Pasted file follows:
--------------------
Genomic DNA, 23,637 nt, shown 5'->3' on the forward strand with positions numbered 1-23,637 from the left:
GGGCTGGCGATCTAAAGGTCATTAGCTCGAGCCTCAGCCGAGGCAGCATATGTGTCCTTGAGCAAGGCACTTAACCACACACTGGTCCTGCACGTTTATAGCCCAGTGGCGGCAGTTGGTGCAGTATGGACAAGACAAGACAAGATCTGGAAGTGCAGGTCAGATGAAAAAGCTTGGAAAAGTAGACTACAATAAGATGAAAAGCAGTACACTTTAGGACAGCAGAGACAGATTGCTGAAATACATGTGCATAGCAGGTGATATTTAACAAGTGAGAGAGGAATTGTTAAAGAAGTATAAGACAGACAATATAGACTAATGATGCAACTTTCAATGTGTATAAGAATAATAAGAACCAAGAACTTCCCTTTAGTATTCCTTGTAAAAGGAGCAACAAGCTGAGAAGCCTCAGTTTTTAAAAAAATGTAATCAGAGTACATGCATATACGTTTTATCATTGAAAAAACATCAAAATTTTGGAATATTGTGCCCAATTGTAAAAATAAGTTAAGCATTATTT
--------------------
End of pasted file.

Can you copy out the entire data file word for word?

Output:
Genomic DNA, 23,637 nt, shown 5'->3' on the forward strand with positions numbered 1-23,637 from the left:
GGGCTGGCGATCTAAAGGTCATTAGCTCGAGCCTCAGCCGAGGCAGCATATGTGTCCTTGAGCAAGGCACTTAACCACACACTGGTCCTGCACGTTTATAGCCCAGTGGCGGCAGTTGGTGCAGTATGGACAAGACAAGACAAGATCTGGAAGTGCAGGTCAGATGAAAAAGCTTGGAAAAGTAGACTACAATAAGATGAAAAGCAGTACACTTTAGGACAGCAGAGACAGATTGCTGAAATACATGTGCATAGCAGGTGATATTTAACAAGTGAGAGAGGAATTGTTAAAGAAGTATAAGACAGACAATATAGACTAATGATGCAACTTTCAATGTGTATAAGAATAATAAGAACCAAGAACTTCCCTTTAGTATTCCTTGTAAAAGGAGCAACAAGCTGAGAAGCCTCAGTTTTTAAAAAAATGTAATCAGAGTACATGCATATACGTTTTATCATTGAAAAAACATCAAAATTTTGGAATATTGTGCCCAATTGTAAAAATAAGTTAAGCATTATTT